Newspaper Page Text
f ... : . . ' '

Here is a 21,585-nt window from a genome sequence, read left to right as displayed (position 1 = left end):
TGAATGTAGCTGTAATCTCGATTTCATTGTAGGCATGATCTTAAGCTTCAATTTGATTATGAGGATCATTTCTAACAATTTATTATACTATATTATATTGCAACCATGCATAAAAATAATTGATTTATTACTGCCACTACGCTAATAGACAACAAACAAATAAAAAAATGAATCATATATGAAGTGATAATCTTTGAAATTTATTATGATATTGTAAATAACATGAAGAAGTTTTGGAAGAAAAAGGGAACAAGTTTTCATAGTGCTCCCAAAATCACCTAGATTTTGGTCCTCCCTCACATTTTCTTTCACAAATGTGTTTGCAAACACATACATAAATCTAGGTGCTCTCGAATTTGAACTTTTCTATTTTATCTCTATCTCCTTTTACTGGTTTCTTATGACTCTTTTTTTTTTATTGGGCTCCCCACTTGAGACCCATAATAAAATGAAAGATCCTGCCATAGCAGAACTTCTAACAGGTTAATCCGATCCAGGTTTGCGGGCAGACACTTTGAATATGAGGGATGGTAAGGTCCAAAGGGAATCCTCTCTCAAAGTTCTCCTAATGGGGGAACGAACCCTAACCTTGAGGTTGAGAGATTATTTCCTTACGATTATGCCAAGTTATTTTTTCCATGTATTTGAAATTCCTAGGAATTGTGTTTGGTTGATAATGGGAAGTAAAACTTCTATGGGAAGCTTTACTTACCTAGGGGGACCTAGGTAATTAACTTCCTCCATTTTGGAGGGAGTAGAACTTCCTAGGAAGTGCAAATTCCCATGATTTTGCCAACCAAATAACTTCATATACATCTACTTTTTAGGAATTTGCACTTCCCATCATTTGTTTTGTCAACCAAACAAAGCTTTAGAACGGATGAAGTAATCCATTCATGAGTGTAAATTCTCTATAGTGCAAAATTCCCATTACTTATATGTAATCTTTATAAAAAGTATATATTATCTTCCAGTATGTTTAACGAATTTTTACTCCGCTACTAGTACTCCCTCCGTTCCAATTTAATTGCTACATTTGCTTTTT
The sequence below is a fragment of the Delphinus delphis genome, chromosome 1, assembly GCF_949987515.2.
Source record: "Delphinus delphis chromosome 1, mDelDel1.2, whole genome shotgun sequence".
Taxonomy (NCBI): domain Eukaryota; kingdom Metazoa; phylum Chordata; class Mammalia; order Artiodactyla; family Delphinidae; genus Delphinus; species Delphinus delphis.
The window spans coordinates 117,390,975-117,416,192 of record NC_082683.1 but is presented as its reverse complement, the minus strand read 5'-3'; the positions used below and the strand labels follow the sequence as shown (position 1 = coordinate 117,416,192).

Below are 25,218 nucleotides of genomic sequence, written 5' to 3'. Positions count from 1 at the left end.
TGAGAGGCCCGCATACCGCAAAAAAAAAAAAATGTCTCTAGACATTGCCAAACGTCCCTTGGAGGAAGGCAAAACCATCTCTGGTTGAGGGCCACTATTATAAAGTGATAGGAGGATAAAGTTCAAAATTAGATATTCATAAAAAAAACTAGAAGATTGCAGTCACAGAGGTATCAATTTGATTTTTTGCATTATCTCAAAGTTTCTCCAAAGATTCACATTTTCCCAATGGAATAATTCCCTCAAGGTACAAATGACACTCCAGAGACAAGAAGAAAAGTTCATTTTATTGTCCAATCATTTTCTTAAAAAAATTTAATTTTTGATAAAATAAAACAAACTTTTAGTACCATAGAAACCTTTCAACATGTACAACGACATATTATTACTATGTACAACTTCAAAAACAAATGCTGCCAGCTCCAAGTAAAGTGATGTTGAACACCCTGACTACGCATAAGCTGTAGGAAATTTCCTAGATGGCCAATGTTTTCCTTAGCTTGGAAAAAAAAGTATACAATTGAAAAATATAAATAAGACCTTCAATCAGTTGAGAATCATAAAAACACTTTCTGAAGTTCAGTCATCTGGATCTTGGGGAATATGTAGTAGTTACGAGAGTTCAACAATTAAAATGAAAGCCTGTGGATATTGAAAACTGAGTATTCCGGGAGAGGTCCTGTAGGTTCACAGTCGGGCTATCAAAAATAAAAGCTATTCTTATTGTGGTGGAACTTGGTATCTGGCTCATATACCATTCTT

o 3. TOL. II. LOUDON, TENNESSEE, AUGUST 16, 1854. NO. . WW O o o o "PUBLISHED WEEKLY BT JNO. W. & SAM'L B. O'BRIEN. Ojfic on Cedar Street, Eart of the Public Square TERMS: Two Dollahs in advance; Two Dol Iars awd Firrr Cexts in six months; Three Dol lars at the expiration of tbe year. .Advertidev ext inserted at $1 per square for the Srit,-and 60 cents for each subsequent insertion. YEARLY rates. Professional Qards, (five lines.) $ 5 " " . (u..re than five line,).... 10 Quarter of column 18 J Half column 374 One column .- 75 Announcing candidates, (advance,) $3 Address tho PuMishers. Pott-Paid. LOUDON : WEDNESDAY, AUGUST 16. Albany, August 5. Tbe steam engine works of Skinner & Co., at Nunda, Livingston county, were blown ap on Tuesday morning. One man vbs killed, and several others, including Mr. " Paine, were severely wounded. Wm. Scott, living near Scott Churcb,Orleans county, was killed by lightning at noon oc Wed nesday. Niagara Falls, August 5. There is a large number of visiters here. The cholera has en tirely disappeared from the vicinity of me Sus pension Bridge. Perfect health has prevailed at the Clifton House. Not a single case of cholera there this season. The same may be said of the Cataract and other hotels. Stran gers are arriving in large numbers. Sweet Potatoes. New sweet potatoes made their first appear ance in the Richmond market about a week ago. The Norfolk Beacon of Wednesday last 6ays: "Sweet potatoes in small lots have been shipped to Richmond. Baltimore and New York, from this market They bring. $3 per barrel. M. Delande, of Paris has presented an in vention which consists in certain processes for producing a new metallic alloy similar to silver in appearance, and intended to supercede it in various applications. Tin forms the base of the composition, and to prepare it the inventor calcines it two or three times with saltpetre, and reduces the calcined part to powder, which ij melted down in a crucible. When in a fluid state it is purified by being mixed with char coal powder, the-clear part being drawn into another crucible, ready fur use. Proof Positive. The young woman who ate a dozen peaches, half a dozen apples, the same nunber of pears, three raw tomatoes, and a half pint of plums, within a half 4 day, says she kiioics "fruit ain't wholesome." Judge Pcrcei.i., of. the Court of Probate, Washington city, has delivered his opinion in the Doctor Gardiner case, appointing the Treas urer of the United States the administrator, on the ground that the Government is, prima facie the largest creditor to the amount of $400,000 This is adverse to the application of Messrs. Bradley and Carlile, who claim to be creditors on he said estate. The Judge remarked that the Treasurer might be regarded as one of the . trustees of the Treasury to protect its rights. Messrs. Bradley and Carlisle have appealed to the Circuit Court. fT'Via Sftnfi f A lino rnnfirmiiil tVin nTW!nfmpnt. nf Robt. B. Campbell, of Texas, to be Consul of I bad democrats as they are; and we expect ; noth the United States, for the port of London, ;n ing else but to see him hold up, until the Reg- England, vice Geoge N. Saxdeus; Roger Bar mcn of Mississippi, to be Consul of the United States for the port of Havana, in the island of Cuba, in the place of Alexander M Clayton, resigned, and Samfel II. Montgomery, of Arkansas, to be agent for the Indians in New . Mexico. Correct Views of Life. The best cure for misanthropy is practical philanthropy. " The best way to guard against narrowness is to do liberal deeds. The best way to make money a ource of personal peace is toshare it as gener ously as you can with others, to invest where it will pay interest in the 6nfiles of the relieved or jthe affection of the benefited Somehow, as a general rule, the most disinterestad people are the most cheerful. We knew a thoroughly .unselfish person once, a person who seemed ever thinking of those connected with and a- round her, who bore senenely for years and years, cares and troubles enough to have made life tragical indeed; and yet a stranger would I Tennessee rnd of the Nation. Memphis Ea have thought her exempt from anxiety and sor- gle and Enquirer. row. q A Rumsellec Arrested under a New Law. Tho Pennsylvania Leeislature at its last session enacted a law authorizing the friends of an inebriate to give notice to an inkeepernotto sell the intemperate person any more liquor. By virtue of this act, "Mayor Conrad of Phila- , , e ,,. , . delphia held the keeper of a public house for trial, for selling liquor to an intoxicated man wdo died in consequence of 6uch intoxication. The accused offered in defence that he was not at home when the liquor was sold, and that it was sold by his bar tender. The Mayor replied that his absence would not avail to screen him, as his bar keeper acting as his agent, made him responsible. Wonders in an Oyster. The Springfield Post says, if you open an oyster and retain the liquor upon a deep shell, on examining it with a microscope, yon will find it full of little oys ters floating about, one hundred and thirty of which only cover an inch; you will alsq percieve in it a variety of animalcula;, and myrids of worms of three distinct species, gamboiling in the fluid. A 3eautiful Flower. The Dahlia 13 a native of the marshes of Peru, and was named after Dahlia, ihe famous Swedish botanist. It is more than thirty years since ; its introduction into Europe, and it is now the universal favor ite of florists. The number of known varieties is about five hundred. The Kiioxvllle Register Mr. Bell. We have observed with regret that recently this old, and once influential and popular whig (journal, betrays unmistakable evidences of having fallen into the hands of a clique whose manifest determination is to endeavor to hunt down Mr, Bell. Two articles have recentlv appeared in it, so replete with the rancour of : political and personal enmity, so stuffed with ; misrepresentations of facts in the shape of j forced inferences from mere fragments of the I truth, that, but for the same names being still j at its head, we would have supposed its editor-j ship had passed into the hands of the vilest lo-1 cofoco in the land. These articles are based, j not on anything Mr. Bell has now done not j for anv sne'cial act of infidelity to his whig i principles but are conceived in snarling and snappish fault-finding with him "generally" through a series of years past. In the blind ness of his. venom, the writer forg6ts that even were his gross perversions of Mr. Bell's politi- cal history true, the faults alledged have been j wneliod nut in the absolution eranted by the ! people of Tennessee, in a re-election of him by j had any high and noble ambition, the exciting j appear and vanish like the grass; and the count their representatives to the Senate,in obedience J energy has been in the approving smile coming ; e?s multitude that swarm the world to day will to the general universal wish of the State. That a journal known and recognized for so many years as a staunch whig journal, should, at this particular juncture, lend itself to such j an object as is evident a cabal about KnoxvilTe obj have in view, is most lamentable. There is J trouble enough in our ranks, growing out of the division in sentiment of our delegation on the Nebraska bill, without having added to it the excitation of ignoble private, personal motives We are free to say that on that measure Mr. i Upt t. voted differently from what we could wish he had voted, if he could have honestly done so with his convictions. W e are fully persuad ed that Dot glas, in introducing the question, had in view chiefly his own aggrandizement as an aspirant for the Presidency; but, once inevi tably in Congress on its merits, we would have voted for it. But we do not question for a moment the motives of those who voted against it, and we are not stupid enough to let that one difference of opinion weigh against a past his tory of accordance in sentiment and principle, and a pre eminent capability of valuable pub lic service. A squabble among whigs on account of this Nebraska bill, is precisely what our political adversaries are panting and thirsting for. Our good Administration supporting neighbors of the "Appeal," have been trying a small experi ment in the line of getting np such a squabble, y republishing Gov. Joxes speech, and speak- ing ot mm as nauenngiy as ineir fiany jre dilections ever allows them to speak of any irhif. We know that Gov. Joxes understands that game 'like a book,'"and is not to be caught with any such chaff. But the "Register" out Ilerods the "Appeal." It is offering to do the Appeal's dirty work of fomenting a family quar rel in the bosom of the whig party in Tennes see; so much better than it could itself, that we shalljose all faith in our neighbor's tact and good taste, if he does not yield the field to his Knoxville ally. It is a burglarious sort of bu siness, which is not congenial to our neighbors, ister Clique snail nave cAimusicu men oman stock of transparent malevolence They who may expect to get np a tremen dous hubbub in Tennessee over these Nabraska votes, through which they may put down old and faithful workers in the whig ranks, and foist themselve in their places, will find them selves deceived. Having confidence in the honesty of motive and patriotism of judgment of their Senators and Representatives, the peo ple will not be disposed to proscribe any of them, on either side. More especially will they not do so, since the passage of the bill has re moved this disturbing and agitatiug question from the general political discussion of the country, and placed it where it ought to be; vith the people of tlie Teritories. The "Regis ter" may become a full-blooded locofoco jour- j nal,or the mere mouth-piece ot a clique 01 amau , potato politicians, but it can never destroy or damage the high estimation in which John ! Bell is held by the genuine and true whigs of , "John Bull" Knocks Under at Last. The Albion says: 4 "We must haul down the winner's . colors from the Cnnard steamship Arabia, and trans fer thein to the Baltic: of the Collins line. The passage of the latter from Liverpool, which end- j ed at an early hour on Saturday morning last, we perlormed in lour minmes less ume man 'that of the Arabia,hence to Liverpool, June of ( ,agt yearipreviousiy the fastest on record. This j js the precise truth, though the particulars are crowded out." Game of all sorts is said to be unusually plen ty out in Minnesota this season. The same may be said of Illinois. In the neighborhood of Galena, in season, quail may be brought at the maxium price of twenty-five cents a dozen almost as cheap as the Israelites got hold of them in the desert. The HartforJ Times mentions a farmer who took np a fence after it had been standing fout teen years, and found some of the posts nearly sound, and others rotted off at the bottom. Looking for the cause, he discovered that the posts which had been inverted from the way they grew were solid and those which had been set as they grew were rotted off. This is cer tainly an incident worth being noted by our farmers. The entire assets of a recent bankrupt were nine Email children? The creditors acted mag nanimously, and let him keep them. A Fitting Tribute to Woman. The following extract from a speech deliver ed in the California Senate by Mr. Sou!e,is touchingly beautiful. The subject was a bill authorizing women to act as sole traders. There are married men out of California as well as in it, who may look in that glass and see themselves: When I reflect upon the con- tf'ict of many married men in California their faithlessness to every vow which they made at the altar how completely they fail in pcrfor- mance of their duties how virtuous and indus-j trious, faithful and patient women are imposed j upon by whorthless brutes of hasbands, as great j tyrants at home and drunkards and debauchees j abroad, my respect for the sex promps me to j do all within my power, to protect her rights i and secure her happiness. 1 love woman, x nave loveu ner an my ine, i i j i i. u r:.i...i u:v. ! i xi i at .11 . vr. anu uying, none iu ue icmuuui iu iuc oauic uiju and inspiring sentiment. For amid all the va ried scenes, temptations, struggles and hopes existence, onestar, brighter than all others, has lighted and guided me onward;, if I ever ; from the eve of woman. And I judge her in- fluence is thus noon others. Gentle in her af- fections, yet mighty through her influence her mild rule is as poweiful as the ballot box, and she onlyjieeds the protection of hw against those who have no law in their habits and pro pensities. She has ruled me from my boyhood with the soft and winning influence of her vir ture and beauty. I remember my first love; my baby affections i - M -T 1 1 at lour years ot age. I nave Deen in love near ly every month since save the dark and ray- I less days and years which succedea me aeso- late neartn ana maae me neari iuo uesuiaie. And never, sir, while I remember my mother, long since in her grave I remember the night when she died never while I recollect my sis ters, and the abuses that might have been theirs ! never while I hold in memory one other and her memory is all that is left me shall I refuse to give my voice .and my influence and i J . . . my vote, lor any measure necessary 10 proiecx and cherish the weaker and better portion of creation against the oppression, neglect or a- buse of my own sex. I hope the bill may pass. Looking Ahead. "Ma," said an urchin of i six years, climbing np into his mother's lap, "I" wish I was old enough to be married." "Good gracious! what does the child mean?" ejaculated the astonished parent. "Why, I'd have some wedding cake, then . . . . ,., Columbia and Hamburg Railroad. Ata despatch in the co-ordinate branch of the treaty meeting of the 'citizens of Columbia, held on ' making power; and is perhaps attributable to Thursday, it was resolved that the Corpyration' tjie high estimate in which the stipulations of be instructed to snbsenbe $300,000 to the capi - tal stock of the Columbia and Hamburg Rail - road Company, on condition that $100,000 of the capital stock be subscribed besides the sub- 8cription by the Corporation; and that the town of Columbia have the right of locating the depots and workshops necessary to be construc ted in the town Not at Home. "Is Mr. Bluster within?" "No he is ont of town," said the servant. "When can I see him?" "I don't know; have you any special business with Mr. Bluster?' "Yes there is a small bill which I have to settle." "Well;' said the servant, ',1 on't know whether he will return this week or not." "But I wish to pay the bill,as I am to leave town immediately "Oh! you wish' to pay him some money? ho is up stairs, I'm thinking; I will call him. Please to walk into the drawing room; take a chair, sir; your hat, If you please; Mr. Bluster will be with you in a moment!" Bad State of Morals. The New Orleans Delta makes the following melancholy confess ion of the condition of affairs in that city. "Althouffh the murders in New Orleans will average one in every twelve hours,this (the con viction of Frank Smith for the murder of his wife) is the second conviction, without qualifi cation, for eight years. There is a fault some where, and it should be remedied. So many murders, assassinations, fights, drowning,, and 'found dead,' should lead to some endeavors for their stoppage. As it is, no one is ever found guilty of murder here, and those who are con victed of manslaughter are only sent to Baton Rouge for a term of years. We hope the wrong will be remedied, but have no reason to 'sup pose that it will be. A Jury cannot be em pannelled in New Orleans who will find' any man guilty, of murder, if they can help it. The universal judgment is: "Every man take care of himself' t Closed Churches. The New York Day Book says: Attention is very generally attrac ted to the circumstance, that a large number of the churches in this city are now closed. The most wealthy and fashionable establishments in particular. Now, we have to remark that there is no kind of necessity for this. There are hundreds of young divines, just entering on the ministry, who would be too happy to preach in these vacant pulpits. But the truth is, these pampered clergymen "bear, like the Turk, no brother near tbe throne." They do not like to have any one preach to their congregations bntttemselves, and so when pestilence is walk ing in the noon day and the dying need every consolation, these pious gentlemen are off in the country fishing or bathing. A Patient Husband. An eastern editor thus describes in rhyme, the patience of a hus band with whom he is acquainted: "He never said a word, But with a look of deepest melancholy, He sat, like Patience on an Ottoman, Waiting for his wife to put her bonnet on.' To make a Russian name imitate the 'tehug of a bull frog, give one sneeze and say ski." The Shadow of Life. . We have rarely met with anything more beautiful, than the following, which we find in the New York Mirror of a recent date: "All that live must die, PASsing through Nature to eternity;" Men seldom think of the great event of Death until the dark shadow falls across their own path hiding forever from their eyes the 'face of the loved one whose livjng smile was the sun light of their existence. Heath is the great antagonism of Life; and the cold thought of the tomb is the skeleton in all our feasts. We do not want to go through the dark valley, although its passage may lead to paradise; and with Charles Lamb, we do not wish to lie down in the moHldy grave, even with kings and princes for our bedfellows. But the fiat of Nature is lfteraaulejiihere is no appeal pr reprieve from the great Law" that dooms us all "to dust. We flourish and fade like the leaves of the forest, and the frailest flower that blooms and withers in a day has not a frailer hold on life than the mightiest monarch that has ever shook the earth by his footsteps. Generations ofmen to morrow disappear like footprints on the shore "Soon as the rising tide shall beat, Each trace will vanish from the sand." In the beautiful drama of Ion, the instinct of immortality so eloquently uttered by the death deVoted Greek finds a deep response in every thoughtful soulj It is Nature's prophecy of the j life to come. When about to yield his young j existence as a sacrifice to Fate, his betrothed i Clemanihe asks if they shall not meet again. To which he replies. "I have asked that dread ful question of the hills that look eternal; of the flowing streams that lucid flow forever; of tbe stars amid whose fields of azure my raised spirit hath walked in glory. All, all were dumb But while I gaze upon thy living face I feel ! there's somethin? in the love which mantles through its beauty that cannot wholly perish We shall meet again Clemanthe." r i . e , . ... I A tailor m London has been fined forty shu , f makinr a coat with cloth buttons! , act of Parliament of Geovge' III enacts j that every coat m,uJiave brass buttons, and e act being stilipealed, the magistrate "Free Trade and Sailors' Rights. How dear that old mottol Time has not impaired its value. We are informed that the President sent the treaty concluded last Saturday with Russia'to the Senate yesterday, and that before the adjournment of that body it was unanimous ly ratified. This, we believe, is unprecedented ; treaty are held by each senator. Shoulder the treaty are held by each senator. 1 tn shoulder everv true American will be found i standing, in all coming time, in support of the j gioriOUs old motto, "Free trade and sailors' rights.'' For obtaining for it efficient support : ;n a quarter not anticipated, each will exclaim to the members of the administration and of the Senate, "Well done, good and faithful servants." ' Washington Union. Outrageous Abandonment of fhe U. S. Mail. We find the following in the Council Bluffs Eagle. Cannot the General Govern ment ascertain the facts and punish the delin quents, if true? We have information from undouted authori ty that the mail carriers to Utah are accustom ed to throw away much of the paper mail after getting away up the Platte, and that there was a number of bag3 thrown away or abandoned, or thrown into a cave just above Fort Kerney and in other places on the route. Is the Gov ernment paying men for destroying the mail this way? It might be done cheaper at Inde pendence before starting. Soldering Salt Chloride of .Zinc and Amonium. Vessels may be tinned with ' this salt without previously cleansing their surfaces It is made by dissolving 1 lb. zinc in muriatic j acid, adding 22 ozs. salamoniac to the solution and evaporating to dryness; the yield is 2 J lbs. of the double salt. To use it, the salt, moisten e :l with water, is brushed on the surface to be tinned, a little solder laid on it here and there, and the surface heated until the solder fuses, when it flows wherever the sault was put, and unites with the metallic surface. The Coffee Trade. The importers of Cof fee at this port have made in agreement with each other that on and after the first of August, they will sell coffee on 4 months credit, instead of 6 months,as has been the case heretofore. It is understood that all the importers have sign ed an agreement to this effect. It is said to be a fact recorded, that during the visitation of cholera in France, out of near ly 16,228 subscribers to public baths of Paris, Bordeaux, and Marseilles, only two deaths amon them were ascribed to cholera. There does not exist a more effectual preventive of of disease of every kind, and a greater promoter of good health at all times than the practice of daily bathing. The Talkers. There are two classes of people who find their way through the world without eliciting serious notice those who say too little and those who talk too much. There is still another class a fusion ot the above men. tioned classes, who talk a great deal, but say nothing. The Fincastle Whig, says the Corn in that section is suffering very much from the drought and that if it continues a week longer the crop will be cut short at least one half. For "Loudon Free Press." ) The Drunken Skeptic's Dream. j 'Twas on a dark and starless night, I heard and saw an awful sight, The lightnings flashed andthunder3 roll'd, Above my dark benighted soul. 'Me .thought I saw the gulf below, Where all the dying drunkards go; My awful woe no one could tell, Is this my place the drunkard's helL I heard a voice call louc and long, Far down beneath that drunken throng: Come here young man we'll find you room, Because you read Tom Pane and Hume. Then my sad soul was filled with grief. To think that I had no relief; Still doonfd to sink in dark dispair, And make my home forver there. Then my poor trembling soul gave way, And sunk beneath where drunkards lay;" .And wLilo I tnelt their loHthsome bryijb I felt the awful s'ing of death. ; The second death did pieree my 3011I.' WThile scorching flames around me roll; And there 1 gioand. with old Voltaire, 'Midst all the woes of dark dispair. I heard another mournful sound, Among a groop still lower down; I raised my head and heard one tell, This is the place where Bacchus dwells. Around him stood a weeping crowd, With blood shot eyes and voices loud They gnash their teeth and si h and groan, This is the whiskey seller's home. . Their awful groans did wake me up, And made me think of all nrycups; They made me think of all I ve done, Since I forsook the sober Son's. I traveled on got there at last, And tried to take a social glass; But every time I stir'd it well, . I thought about the drunkard's hell. I dashed it down and left the place, And went to seek redeeming grace; I bowed myknees to Jesus there, And raised my voice in humble prayer. The very moment faith begun, Ten thousand joys around me sprung; ' I felt like Paul who once did pray, Because my sins were washed away. Then I went home to change my life, And see my long neglected wife; I found her weeping o'er the bed, Because her infant boy was dead. I told her not to cry and weep, Because her babe had gone to sleep; Its happy soul has fled away, To dwell with Christ in endless day. I took her by her pale white hand, She was so weak she could not stand; I laid her down and breathed a prayer, That God would save and bless cs there. Then home become a happy place White smiles played over my Mary's face; She said the Lord had answered prayer, And saved my soul from dark despair. Forth I went to the Temperance Hall, To take the pledge among them all; They met me with a welcome hand, And took me in the Temperance band. ' - Five sober year3 have passed away, Since first I bowed my knees to pray; And still I live a sober life, With a good home and lovely wife. O ! may the Legislative band, pnact good laws throughout the land; To stop old whiskey's onward course, From all the mountains to the coast Then whiskey shops will have to fltfe, And leave the land of Tennessee; Then all the people will be blest, With sober cares in every breast. Gladius. Bradley County, Aug. 4th 1854. Tothe Grocery. Paper of Wood. Planter & Smith, of Lee, have realized the idea of Julius Roth, of Phila delphi, and made some paper entirely of wood It is made by Mr. Roth's procesi,n which he has been experimenting for six years, and for which he has obtained a patent. The North Adams Transcript describes the product as strong and quite white; it is difficult to realize that it is, as it actually is, made entirely of wood. The native grasses of southern Oregon are described as being so nutricous that cattle re duced to the last stages of leanness by the over land journey across the plains, become so fat in a-brief time on the Oregon grass, as to ren der even moderate locomotion s. positive an noyance! An Irish editor, in speaking of the miseries of Ireland, says: "Her cup of misery has been for aes overflowing, and is not yet full." Assault o'n the President of the U States. Yesterday, upon the adjournment of the Senate, as the President of the United States was about leaving the Capitol, he was followed out and addressed by a person named James M. Jeffards, of Charleston S. C. As the President wasleaving him, Jeffards threw a boiled egg which he had in his hand, striking the President on the back of his head and knocking his hat therefrom. The person who committed this wanton and most disgraceful as sault upon the President of the United . States, was immediately arrested by Capt. Duuning ton, who held an examination of the accused in the guard-room of the Capitol. Wash- Senti nel of Sunday morning. 9 u . Magnificent Wheat. We Lave been shown some Genesee and Mediterranean wheat grown on the farm of .Thomas Bennet, Esq., which averages four grains to the breast, and twelve breast3 on a side, making Jn all ninety six grains to the head. This was the average of what was shown us, and we have seen nothing like it before in all the land. Scioto Gazette. We see it stated that the drought is disas trously affecting the tobacco crop in Mecklen burg and Halifax counties, Va. "Four hostile newspapers,"said the great Na poleon, "are more to be feared than a hundred thousand bayonets." WiLEY BLAIR. WrLEY Blair, the former owner of the property where Loudon is now situated wa3 taken with a slight dysentery on Sunday evening aftereat ing asmall portion of green corn; his boweli were operated on six or eight timeson Monday morning; on Tuesday, he commenced puking and purging, medical aid was caHed in imme diately; I was sent for about 9 or 10 o'clock he wa3 very sick, but seemed not to be very dang erous, shortly slight cramping began in hij extremities which were casually stopped, hehad but little if any pain, his pulse grew weaker ai.d he was regularly sinking with debility. In the evening all the doctors in town were sent for and every effort was made that medical skill could devise, every effort was made to encouraga him but in vain, fie appeared to feel -certain ho would not get well, he died about day-brea-, August 2nd 1854. From the time he was ta kerfsick he commenced seeking the pardon of his fiins, from the time I first saw him he not only continued to pray, but requested almost -every one that ' visited hintta pray for hun. Wishing to encourage him and fearing I would alarm him. I said nothing on the subject of his preparing for death until I dispaired of his re covery. He had been very restless all day and m-tAAnt1ir in rloon 3ictrpa which I think was mostly on account of unpardoned sin. After conversing with him a while and presenting some of the gospel promises, I asked him if ha could not believe the promises of God, he said he could, I then asked him if he was to die did he not believe God would save him, he hesita ted but answered he did, he then looked in my face and his countenance wore an aspect of pleasure and calmness that caused me to hope that he had trusted his case into the hands of his blessed Saviour. About this time the Doctors came witb some medicine, he said he felt so well he did not want to take it. And after he had taken it and vomi ted it, I a?ain conversed with him directing him to the Saviour, as the best physician; one that could cure the soul and body if it was His will that he should recover, that the condition of salvation was faith oftrusting in ihe Saviour. He said h could and would give himself soul and body into his hands, he had become very calm, dropped into several short sleeps, and irt a short lime dropped into an imperfect sleep, which in a few hours resulted in the sleep of Death, of the disease called Cholera. Not withstanding he done very wrong to put off Dv.k imrnrtiitit titisinpss until so late an hour yet we hope in answer tohis,and to the prayers of others for the last months, and years, that God pardoned h'i3 sins, and that ln3 immortal spirit can loudly sing "Saved by Grace. Wiley Blair was honest, honerable and liberal. His house was a home for the Ministers of Christ and his heart and pnrse were always open to the support of the Gospel of Christ; notwith standing there were many liberal donations for erecting the C. P. Church yet we believe he gave more than any other person. He left a Wife and five interesting children who are en titled to the pravers and sympathies of all good Christains, besides he left a great many respec table relatives and friends to mourn his untime ly death. jas- Johnson. August 5th 1S54. rubricating Substances. Lubricating substances, as oil, lard, and tal low, applied to rubbing surfaces, greatly lessen the amount of friction, partly by filling the min ute cavities, and partly by separating the sur faces. In ordinary cases, or where the ma chinery is simple, those substinces are best for thi purpose which keep their places best Finely-powdered black lead, mixed with lard, is for this reason better for greasing carriage wheels than some other applications. Drying . oils, as linseed soon becomes stiff by drying and are of little service. Olive oil, on the con. trary, and some animal oils, which scarcely dry at all, are generally preferred. To obtain the full benefit of oil, the application must bo fre quent. According to the experiments made with great care by Morin, at Paris, the friction of wooden surfaces on woden surfaces is from one quarter to one-half the force applied; and the j taction ot metais.one-nunto one sevenin vary ing in both cases with kinds used. Wood on bv lard to about One-fifth to one-seventh of what it was before; and tho - . 1 1 1 friction ot metal on motal was aiminisnea 10 about ha'f what it was before; that is the fric tmn lippnrrp almnt the same in both cases after i the lard was applied. To lessen the friction of wocxlen surtaces, laru is Detter man unuw uj about one-eixhth or one-seventh; and tallow is better than dry soap about as two is to one. For iron on wood, tallow is better than dry soap about as five to two. For cast iron on cast iron, polished, the friction with the differ ent lubricating substances is as follows: Water, 31 Soap. 20 Tallow, 10 Lard, - 7 Olive oil, 6 Lard and black-lead, 5 When bronze rubs on wrought iron, the fric tion with lard and black-lead is rather mere than with tallow, and about one fifth more than with olive oil. With steel on bronze, the fric ,;tk ..nI-nr (.ml nrith nlivf nil i about one I klUil Irlbll WH J'l " ' -" ' i seventh less than with lard and black-lead. As a general rule, there is least friction with lard when hard wood rubs on wood, or metal on metal being about the same in each of all these instances. In simple cases, as with carts and wagons, where the friction at the axle is but a small por tion of the resistance, a slight variation in tho effects in the lubricating substance is of less importance than retaining its place. In more complex machinery, as horse powers for th rash ing machines, friction becomes a very largo item, unless the parts are well lubricated with the best materials. Leather and hemp bands, when used on drums for wheel-work, should possess as much friction as possible, to prevent slipping, thus avoiding the necessity of tightening them so much a3 to increase the friction of the axels. Wood with a rough surface has one-half more friction than when worn smooth; hence moisten ing and rasping small drums may be useful. Facin with buffleather or with coarse thick cloth ilso accomplishes a useful purpose. It often happens that wetting or oiling bands will prevent slipping, by keeping the surfaces soft, and causing them to fit more closely the rough surface of the drum. Thomas' Farm Imple ments. - . If the friction at the axle he one-twelfth of the force, and the diameter of the wheels ten times as great as the diameter of the axle, the friction at the axles will be reduced to one twelfth of a tenth, or one hundred and twentieth part of the force, according to the law of veloci ties as applied to tho wheel and axle. o o